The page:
I’m thinking that this one’s going to be called “Missed A Spot.”  And I’m pretty sure that it will somehow include a little dog.

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A Bit of Painting

Here’s the start to the painting.

The apron is a blend of washes of yellow ochre and asphaltum ( brown ).  I then added a few dabs of burnt sienna and raw sienna for highlights.  The whole thing was then dry brushed with an ivory.

The fur has many washes of asphaltum, burnt umber and yellow ochre.  I even added a single light wash of purple to give it a bit of richness.  I still want to go back and lighten up spots, especially around the face area.

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Back to Caricatures

With the last project wrapped up, I’m returning to “Another Dam Carver.”

Any hard working Canadian beaver needs a toque…so, that’s what we’re working on this afternoon.  Now, for non-Canadians ( you unfortunates! ), a toque is a knitted wool hat that absolutely everyone owns.  They’re great for those cold Canadian winters and can be generally worn anytime from about the end of August to the following first of June!

I still use and enjoy Lynn Doughty’s method of “sizing” the hat to the head of the caricature with a bit of pencil lead on the head that transfers to the inside of the hat to highlight the high points that need to be shaved away.  The dowel is used to ensure that you’re replacing the hat in the exact same spot every time.

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As you can see from the photo above and below, after shaping the toque, I used a burning tool to make vertical ridges in the hat.  Later,  I burned further marks into each of the ridges to make a herringbone pattern.  All in all, it looks pretty close to a knit pattern ( if you squint a bit ).

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A Change of Plans

From an earlier post, you’ll remember the little Basset-in-a-Box.  This little guy is intended as a “Learning by Doing” project at the upcoming Magic in Wood Competition and Show held in Pickering, Ontario this October.  The basic idea is to have several carvers come up with a carving that can be accomplished in about two hours and invite small groups to join them in completing a project of their own.  Registration will be on the Ontariowoodcarvers.ca site shortly for all of the different projects.  I was asked to lead a carving session for a Basset carving and this is what I’m planning to bring.

Actually, because we only have a couple of hours in the carving session, I’m bringing a “rough-out” of the carving for each participant that will look something like this…

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From that roughed in version, the hope is to get everyone within a couple of hours to this stage…

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Beyond that, I’m planning to leave some instructions and photos with the participants so, if they choose, they can go home and paint the figure along the lines that I’ve painted mine.

Now, about the change in plans.  Well, although I started out with the idea that the pup would be in a box, it struck me along the way that it would either be a pretty big pup or a pretty small box.  So, I decided that the box needed to become a bag…a gift bag.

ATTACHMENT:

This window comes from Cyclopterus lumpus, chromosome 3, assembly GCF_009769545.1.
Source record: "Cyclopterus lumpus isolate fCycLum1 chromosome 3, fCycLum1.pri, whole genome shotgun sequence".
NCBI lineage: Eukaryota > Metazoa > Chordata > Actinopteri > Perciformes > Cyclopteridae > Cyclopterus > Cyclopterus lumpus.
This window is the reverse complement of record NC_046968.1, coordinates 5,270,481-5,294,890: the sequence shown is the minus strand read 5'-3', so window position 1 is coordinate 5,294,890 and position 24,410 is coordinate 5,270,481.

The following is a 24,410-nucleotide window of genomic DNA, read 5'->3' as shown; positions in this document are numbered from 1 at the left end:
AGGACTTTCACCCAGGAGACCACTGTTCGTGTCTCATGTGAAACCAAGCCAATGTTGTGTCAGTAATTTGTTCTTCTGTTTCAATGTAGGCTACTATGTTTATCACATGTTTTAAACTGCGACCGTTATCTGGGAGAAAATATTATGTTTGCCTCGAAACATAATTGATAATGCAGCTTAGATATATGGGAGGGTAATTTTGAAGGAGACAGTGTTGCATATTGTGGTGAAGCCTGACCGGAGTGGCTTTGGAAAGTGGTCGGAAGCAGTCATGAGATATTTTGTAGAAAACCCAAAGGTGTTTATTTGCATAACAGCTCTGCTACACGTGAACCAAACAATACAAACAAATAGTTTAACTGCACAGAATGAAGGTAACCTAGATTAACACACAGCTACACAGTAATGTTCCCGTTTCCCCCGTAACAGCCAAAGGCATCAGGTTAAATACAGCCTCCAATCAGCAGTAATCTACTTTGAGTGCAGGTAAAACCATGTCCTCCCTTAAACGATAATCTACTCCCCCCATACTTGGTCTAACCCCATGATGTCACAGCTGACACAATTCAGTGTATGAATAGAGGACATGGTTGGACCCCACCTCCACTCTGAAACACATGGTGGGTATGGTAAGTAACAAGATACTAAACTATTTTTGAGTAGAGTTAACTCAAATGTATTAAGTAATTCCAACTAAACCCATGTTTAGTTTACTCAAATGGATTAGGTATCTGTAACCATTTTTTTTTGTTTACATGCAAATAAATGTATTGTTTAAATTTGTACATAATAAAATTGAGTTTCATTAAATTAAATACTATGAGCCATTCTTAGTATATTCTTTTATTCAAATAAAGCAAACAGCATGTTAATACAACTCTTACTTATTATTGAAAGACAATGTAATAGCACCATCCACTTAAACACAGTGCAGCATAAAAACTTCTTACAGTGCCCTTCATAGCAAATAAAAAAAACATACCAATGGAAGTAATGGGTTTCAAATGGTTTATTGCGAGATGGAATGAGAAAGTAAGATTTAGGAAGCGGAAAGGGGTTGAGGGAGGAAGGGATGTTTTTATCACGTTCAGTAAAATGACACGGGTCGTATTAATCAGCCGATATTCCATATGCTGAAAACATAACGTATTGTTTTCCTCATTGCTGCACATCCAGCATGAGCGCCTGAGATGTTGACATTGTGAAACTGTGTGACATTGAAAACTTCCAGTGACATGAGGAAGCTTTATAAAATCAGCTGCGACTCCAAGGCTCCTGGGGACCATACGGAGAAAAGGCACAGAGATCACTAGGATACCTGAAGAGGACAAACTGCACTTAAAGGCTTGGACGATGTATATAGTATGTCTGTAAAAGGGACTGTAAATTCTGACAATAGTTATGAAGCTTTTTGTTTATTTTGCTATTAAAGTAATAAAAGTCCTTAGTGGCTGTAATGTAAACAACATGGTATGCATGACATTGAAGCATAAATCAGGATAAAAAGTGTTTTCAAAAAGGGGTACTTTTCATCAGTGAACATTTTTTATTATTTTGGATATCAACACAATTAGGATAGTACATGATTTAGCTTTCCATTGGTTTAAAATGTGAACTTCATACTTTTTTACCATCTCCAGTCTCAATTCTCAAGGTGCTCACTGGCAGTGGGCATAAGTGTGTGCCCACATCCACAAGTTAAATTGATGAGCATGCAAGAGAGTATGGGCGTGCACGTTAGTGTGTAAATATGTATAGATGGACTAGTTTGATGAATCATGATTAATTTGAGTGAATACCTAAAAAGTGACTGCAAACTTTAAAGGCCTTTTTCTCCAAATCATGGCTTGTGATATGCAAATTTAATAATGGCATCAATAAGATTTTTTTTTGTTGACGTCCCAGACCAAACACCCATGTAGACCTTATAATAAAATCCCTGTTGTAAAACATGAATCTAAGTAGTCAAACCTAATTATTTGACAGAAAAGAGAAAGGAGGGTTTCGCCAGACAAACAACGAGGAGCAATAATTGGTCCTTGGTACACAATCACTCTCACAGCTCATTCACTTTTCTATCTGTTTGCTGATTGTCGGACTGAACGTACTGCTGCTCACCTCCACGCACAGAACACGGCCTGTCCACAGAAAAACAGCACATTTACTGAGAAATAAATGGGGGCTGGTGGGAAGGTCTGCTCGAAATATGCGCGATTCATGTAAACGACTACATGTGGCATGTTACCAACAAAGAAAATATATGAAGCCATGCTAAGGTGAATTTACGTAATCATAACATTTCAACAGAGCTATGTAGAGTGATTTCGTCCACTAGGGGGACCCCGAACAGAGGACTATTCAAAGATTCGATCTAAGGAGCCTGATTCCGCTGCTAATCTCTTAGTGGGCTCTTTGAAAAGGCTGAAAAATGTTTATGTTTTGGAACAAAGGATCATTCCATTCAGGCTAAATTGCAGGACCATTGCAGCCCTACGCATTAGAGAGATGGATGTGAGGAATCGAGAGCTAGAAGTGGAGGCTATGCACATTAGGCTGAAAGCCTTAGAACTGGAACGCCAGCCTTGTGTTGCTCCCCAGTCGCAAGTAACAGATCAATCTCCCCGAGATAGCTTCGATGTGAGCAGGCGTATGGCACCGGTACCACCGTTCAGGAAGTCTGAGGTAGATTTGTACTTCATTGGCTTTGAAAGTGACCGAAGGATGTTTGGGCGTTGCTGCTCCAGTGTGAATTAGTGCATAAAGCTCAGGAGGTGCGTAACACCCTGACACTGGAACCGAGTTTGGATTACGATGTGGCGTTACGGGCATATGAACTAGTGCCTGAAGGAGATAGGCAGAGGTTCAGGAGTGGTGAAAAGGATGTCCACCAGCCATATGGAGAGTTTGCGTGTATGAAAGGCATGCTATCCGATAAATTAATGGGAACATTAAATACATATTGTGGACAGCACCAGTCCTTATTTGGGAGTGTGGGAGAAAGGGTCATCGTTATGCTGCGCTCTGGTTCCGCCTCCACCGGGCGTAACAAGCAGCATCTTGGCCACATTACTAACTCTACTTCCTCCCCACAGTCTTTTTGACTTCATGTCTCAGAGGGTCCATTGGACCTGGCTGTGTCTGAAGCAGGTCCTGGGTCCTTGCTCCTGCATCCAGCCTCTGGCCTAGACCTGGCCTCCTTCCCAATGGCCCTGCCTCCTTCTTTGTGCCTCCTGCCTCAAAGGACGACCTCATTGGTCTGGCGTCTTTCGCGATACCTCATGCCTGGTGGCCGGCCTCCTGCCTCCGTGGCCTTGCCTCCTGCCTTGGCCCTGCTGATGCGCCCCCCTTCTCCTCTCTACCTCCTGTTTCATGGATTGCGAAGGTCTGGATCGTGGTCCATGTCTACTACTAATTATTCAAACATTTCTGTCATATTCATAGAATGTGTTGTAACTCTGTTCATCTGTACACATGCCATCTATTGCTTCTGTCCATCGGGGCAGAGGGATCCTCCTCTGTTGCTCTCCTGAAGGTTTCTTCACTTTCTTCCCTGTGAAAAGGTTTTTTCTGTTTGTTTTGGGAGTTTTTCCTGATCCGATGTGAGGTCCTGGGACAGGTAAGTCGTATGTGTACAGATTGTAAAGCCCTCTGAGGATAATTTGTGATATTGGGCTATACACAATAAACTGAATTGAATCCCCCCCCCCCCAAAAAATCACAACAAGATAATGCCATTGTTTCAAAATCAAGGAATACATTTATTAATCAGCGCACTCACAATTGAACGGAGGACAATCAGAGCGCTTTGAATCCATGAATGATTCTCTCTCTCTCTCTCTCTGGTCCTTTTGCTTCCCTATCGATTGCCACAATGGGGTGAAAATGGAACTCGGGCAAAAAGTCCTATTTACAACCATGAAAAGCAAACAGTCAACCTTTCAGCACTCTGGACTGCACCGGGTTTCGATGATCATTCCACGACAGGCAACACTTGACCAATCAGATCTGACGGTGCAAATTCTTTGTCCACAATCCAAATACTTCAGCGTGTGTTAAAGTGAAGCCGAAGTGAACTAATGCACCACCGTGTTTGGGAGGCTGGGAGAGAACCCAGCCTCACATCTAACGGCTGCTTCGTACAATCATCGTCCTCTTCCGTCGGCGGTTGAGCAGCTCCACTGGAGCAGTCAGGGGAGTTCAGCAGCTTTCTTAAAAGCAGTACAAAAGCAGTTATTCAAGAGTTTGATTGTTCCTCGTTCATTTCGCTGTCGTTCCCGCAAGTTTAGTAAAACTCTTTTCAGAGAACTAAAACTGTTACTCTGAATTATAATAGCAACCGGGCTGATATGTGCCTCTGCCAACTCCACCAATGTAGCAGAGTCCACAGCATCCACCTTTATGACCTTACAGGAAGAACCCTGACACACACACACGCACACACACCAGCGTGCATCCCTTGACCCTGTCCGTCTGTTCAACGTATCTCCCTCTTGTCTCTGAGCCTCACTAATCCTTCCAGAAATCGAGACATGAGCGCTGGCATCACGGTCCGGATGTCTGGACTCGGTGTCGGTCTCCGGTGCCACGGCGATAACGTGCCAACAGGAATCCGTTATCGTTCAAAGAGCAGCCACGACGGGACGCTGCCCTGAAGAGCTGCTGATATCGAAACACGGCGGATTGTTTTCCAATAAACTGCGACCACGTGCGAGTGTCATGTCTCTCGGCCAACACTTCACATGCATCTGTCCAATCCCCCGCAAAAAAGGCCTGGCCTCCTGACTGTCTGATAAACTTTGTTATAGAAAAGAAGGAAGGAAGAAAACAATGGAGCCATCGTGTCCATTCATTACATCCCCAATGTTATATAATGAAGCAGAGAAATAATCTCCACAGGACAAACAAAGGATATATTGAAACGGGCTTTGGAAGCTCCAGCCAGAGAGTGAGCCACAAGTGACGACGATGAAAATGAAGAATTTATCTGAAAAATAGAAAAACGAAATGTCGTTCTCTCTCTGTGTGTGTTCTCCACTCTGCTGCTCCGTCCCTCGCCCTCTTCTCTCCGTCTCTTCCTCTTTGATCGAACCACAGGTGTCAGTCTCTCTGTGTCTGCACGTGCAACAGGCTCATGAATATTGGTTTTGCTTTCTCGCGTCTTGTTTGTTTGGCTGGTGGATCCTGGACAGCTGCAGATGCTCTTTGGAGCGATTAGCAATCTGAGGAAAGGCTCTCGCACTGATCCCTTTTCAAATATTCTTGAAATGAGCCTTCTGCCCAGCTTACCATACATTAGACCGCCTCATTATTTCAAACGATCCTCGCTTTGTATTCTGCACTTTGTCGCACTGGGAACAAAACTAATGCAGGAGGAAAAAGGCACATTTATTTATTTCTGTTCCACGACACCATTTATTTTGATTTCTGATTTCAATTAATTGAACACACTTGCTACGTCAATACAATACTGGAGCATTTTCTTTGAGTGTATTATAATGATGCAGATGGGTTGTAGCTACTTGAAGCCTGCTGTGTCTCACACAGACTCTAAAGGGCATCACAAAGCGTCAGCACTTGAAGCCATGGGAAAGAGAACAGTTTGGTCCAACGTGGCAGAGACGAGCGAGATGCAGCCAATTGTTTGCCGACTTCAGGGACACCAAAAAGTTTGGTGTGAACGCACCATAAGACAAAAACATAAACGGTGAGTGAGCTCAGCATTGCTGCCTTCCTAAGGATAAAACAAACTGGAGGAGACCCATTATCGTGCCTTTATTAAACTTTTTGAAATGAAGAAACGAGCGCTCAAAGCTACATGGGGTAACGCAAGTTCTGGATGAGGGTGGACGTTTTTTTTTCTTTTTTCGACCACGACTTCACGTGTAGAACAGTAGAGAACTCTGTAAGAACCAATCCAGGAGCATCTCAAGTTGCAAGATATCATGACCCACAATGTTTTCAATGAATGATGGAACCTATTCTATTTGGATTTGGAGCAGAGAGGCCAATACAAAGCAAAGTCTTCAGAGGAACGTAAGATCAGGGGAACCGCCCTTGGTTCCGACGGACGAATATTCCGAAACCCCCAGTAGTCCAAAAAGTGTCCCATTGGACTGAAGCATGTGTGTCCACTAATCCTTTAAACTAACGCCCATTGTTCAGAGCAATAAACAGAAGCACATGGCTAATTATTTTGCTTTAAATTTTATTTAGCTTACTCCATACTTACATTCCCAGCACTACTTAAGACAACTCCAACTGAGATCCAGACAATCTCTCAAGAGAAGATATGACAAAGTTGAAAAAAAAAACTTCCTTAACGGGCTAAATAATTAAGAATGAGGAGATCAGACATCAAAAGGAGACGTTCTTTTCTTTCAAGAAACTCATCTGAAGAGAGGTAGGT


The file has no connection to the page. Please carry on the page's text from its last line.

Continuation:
So, come on, who wouldn’t want to receive a howling hound in a surprise gift bag?  Really.

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Basset-in-a-Box

I’ve been asked to lead a carving session at the fall Magic in Wood carving show and competition held in Pickering, Ontario.  This session is part of the “Learning by Doing” program where carvers sign up to take part in one of a variety of two hour carving projects during the show.   For some reason, it was suggested that I take on a Basset Hound carving…

Here’s a few photos of what I’m planning to do.  I’ll finish this carving with some acrylic paint in the next little while such that it depicts the little hound popping out of an opened gift box or moving box.  The painting portion will have to be done by the participants outside of the two hour session.

I first cut out of basswood the pencil drawing that I made.

Then, with a Foredom tool equipped with a very aggressive “Typhoon” bit, I roughed out the general shape of the carving.  My plan is to provide the participants with this “rough-out” to begin their carving.  I thought that this would give people ample time to detail their carving within the two hour session, yet still have the opportunity to do a lot of carving.

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Then with smaller gouges and a carving knife, I began drawing out the details of the ears, paws and head.  The grain runs from top to bottom which makes it fairly easy to carve away the excess material.  You can do the carving with just a knife, however, it is much easier to get the sweeping curves of this little sculpture using gouges.

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With some more attention to the detail and, again, using gouges and knives, I undercut the ears and around the paws to a greater extent.  I added squinted eyes rather than round eyes as the little dog is howling his glee in meeting his new owner…or, maybe just because he’s finally out of the box!  Of course, the squinted eyes are easier to carve quickly but the individual carver can change that if they like.  I plan to bring some reference photos for people to use so they can add details of their own based on their carving experience.

I’ll add another post in the next few days of the box lid that will be a separate piece propped up against the base of the box.

Running a session like this is a first for me, so if you have some feedback or advice for me I would appreciate hearing about that.  Although the “sign-up” registration for “Learning by Doing” is not on the Ontario Wood Carvers’ website just yet, I’m the webmaster for that site ( ontariowoodcarvers.ca ) and plan to get that up on the site in August.

Finished and “On The Road Again”

Here are some final photos of the carving.  That was a really enjoyable carving to do and the first time that I’ve carved a vehicle.  I enjoyed that so much that the next caricature that I do is going to include a scooter and sidecar!